The next step in this saga was to appeal to the Administrative Appeals Tribunal to review the Secretary's decision, as was done in due course. A mass of evidence was prepared by myself and the solicitors which would show up the Colour Vision Standard for what it was, NONSENSE. Affidavits were obtained from experts in Optometry, Aviation Medicine and Aviation in general to support my arguments. But this is a very big issue and the Department does not give in easily. Remember that some eight to ten percent of males are "colour defective" and that therefore the issue affects perhaps two to three thousand Australian pilots: So what does the Department do? It doesn't want to argue the scientific merits of restrictions on, colour defectives because there are none. It doesn't want the matter adjudicated by an independent tribunal because that would be embarrassing. So it goes to the Tribunal and says "You (the AAT) do not have the jurisdiction to hear this appeal." The Department is going to be badly embarrassed by the evidence, so they attempt to BLOCK it. So much for the scientific principles of the Department and its Aviation Medicine Branch!
The current situation is that the evidence from both parties on the question of jurisdiction has been presented and the decision is pending. The arguments at this level have nothing to do with the merits of either my evidence or the Department's on the relevance of colour vision in aviation. The Department is trying to block my campaign to have the merits of the case heard before the AAT by saying that I want to change ANO 47.3. Nothing could be further from the truth. Look at ANO .47.3 for yourself and try to decipher what it means. Does it constitute a "standard"? Any interpretation may be applied to ANO 47.2 and as such it isn't worth the paper it is written on.
I would like to reflect on the implications of one possible result of the jurisdiction question. If the AAT decides that it does not have jurisdiction to hear this: case, then there is no other avenue open to have the issues looked at by an independent body. That would then mean that the power of the Secretary IS ABSOLUTE. He would be free to set ANY standard he so wishes without fear of challenge, not only on colour vision but any medical, engineering or other matter. That possibility I find horrendous.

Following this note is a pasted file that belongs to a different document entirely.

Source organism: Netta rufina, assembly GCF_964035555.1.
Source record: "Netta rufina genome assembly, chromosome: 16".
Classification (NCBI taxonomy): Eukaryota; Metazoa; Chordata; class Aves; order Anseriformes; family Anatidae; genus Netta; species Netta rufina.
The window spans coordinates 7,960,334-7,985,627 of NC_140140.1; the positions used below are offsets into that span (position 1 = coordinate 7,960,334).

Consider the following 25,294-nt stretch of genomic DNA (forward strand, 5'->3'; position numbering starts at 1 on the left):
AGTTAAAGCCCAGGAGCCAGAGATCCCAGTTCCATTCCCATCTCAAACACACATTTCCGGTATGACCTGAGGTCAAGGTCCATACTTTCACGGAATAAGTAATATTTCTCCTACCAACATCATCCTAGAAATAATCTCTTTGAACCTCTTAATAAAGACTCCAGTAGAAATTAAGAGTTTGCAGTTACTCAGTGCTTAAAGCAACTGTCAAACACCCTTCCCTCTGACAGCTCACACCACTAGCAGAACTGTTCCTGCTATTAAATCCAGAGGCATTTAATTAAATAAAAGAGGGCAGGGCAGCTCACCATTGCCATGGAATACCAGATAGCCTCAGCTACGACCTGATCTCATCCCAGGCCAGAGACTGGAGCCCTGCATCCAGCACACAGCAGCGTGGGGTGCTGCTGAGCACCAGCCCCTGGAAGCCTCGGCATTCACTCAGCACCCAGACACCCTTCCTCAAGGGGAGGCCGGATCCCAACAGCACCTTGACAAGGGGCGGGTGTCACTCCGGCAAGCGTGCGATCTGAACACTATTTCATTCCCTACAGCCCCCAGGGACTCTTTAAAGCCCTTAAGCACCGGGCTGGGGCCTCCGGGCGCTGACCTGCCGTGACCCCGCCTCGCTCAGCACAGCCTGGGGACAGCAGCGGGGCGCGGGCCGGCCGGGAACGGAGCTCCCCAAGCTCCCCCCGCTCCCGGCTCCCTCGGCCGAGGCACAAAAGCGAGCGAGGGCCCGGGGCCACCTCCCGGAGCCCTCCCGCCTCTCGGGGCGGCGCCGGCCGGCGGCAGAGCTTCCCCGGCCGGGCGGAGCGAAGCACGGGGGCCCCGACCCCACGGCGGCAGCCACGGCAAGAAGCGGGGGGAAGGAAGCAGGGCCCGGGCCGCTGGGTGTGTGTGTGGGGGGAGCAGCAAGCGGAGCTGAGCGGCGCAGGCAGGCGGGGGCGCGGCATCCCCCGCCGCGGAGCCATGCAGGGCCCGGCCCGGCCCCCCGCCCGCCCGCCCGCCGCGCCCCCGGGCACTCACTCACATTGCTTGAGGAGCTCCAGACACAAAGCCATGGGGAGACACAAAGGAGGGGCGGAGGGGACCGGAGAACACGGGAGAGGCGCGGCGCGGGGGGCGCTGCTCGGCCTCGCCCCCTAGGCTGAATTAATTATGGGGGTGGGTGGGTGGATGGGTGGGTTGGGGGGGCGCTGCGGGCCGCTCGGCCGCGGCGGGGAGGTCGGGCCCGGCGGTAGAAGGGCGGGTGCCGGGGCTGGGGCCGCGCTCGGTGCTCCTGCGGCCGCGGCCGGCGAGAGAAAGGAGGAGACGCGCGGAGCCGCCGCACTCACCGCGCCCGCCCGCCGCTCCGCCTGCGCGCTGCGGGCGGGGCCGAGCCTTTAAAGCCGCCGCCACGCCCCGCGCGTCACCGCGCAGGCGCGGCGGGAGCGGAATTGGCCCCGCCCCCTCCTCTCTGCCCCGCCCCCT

The Department is presently implementing a further easing of restrictions on deuteranomals on a trial basis. Under the proposals a proven deuteranomal (see Part 1) who scores SIX or less errors on the Farnsworth Lantern test will have restrictions on night flying lifted. This might at first glance seem to be a big deal, but this is not the case. As a trade-off, all Protans, irrespective of their error score on the Farnsworth Lantern will fail the colour vision requirements. So, in fact, the overall numbers that fail will remain the same. It is ironic that this latest adjustment to "the standard" has again been made without any rational basis. In fact, it makes the Department look even sillier than it already did before.
Consider this: the error score allowed has gradually crept up (for DEUTANS only) from TWO to FOUR to SIX. The total exposures to the Farnsworth Lantern is EIGHTEEN. Now, either colour IS important, in which case six out of eighteen represents an absurd (i.e. dangerous) score, or colour IS NOT important and six, ten, twelve or eighteen errors are irrelevant. The truth of the matter is that the Department's easing of colour defective restrictions are politically motivated and have nothing whatsoever to do with scientific fact or the application of logic. The aim is to protect its own power, not to apply modern knowledge to modern aviation and its pilots.
As said earlier, I have a massive collection of documentation on the issues that surround the colour vision standard. I am prepared to share the evidence with any interested party. I welcome any criticisms or statements of support. It is a sad but undeniable fact that people with colour vision problems are unjustly discriminated against in a wide variety of employment situations. The pseudoscientific utterings of the Department of Aviation are probably the worst example of this discrimination and deserve to be exposed. Ignorance has until now been the Department's closest ally, but that will soon change. I thank A.O.P.A. for its continuing support in this fight and look forward to hearing from other colour embarrassed pilots.
For now; that is far as I can go with these articles.
Obviously, the next move will depend on the outcome of the Administrative Appeals Tribunal's deliberations on its powers to hear matters such as this one. As soon as the decision is handed down, a bulletin will be published in the next available issue of AOPA magazine.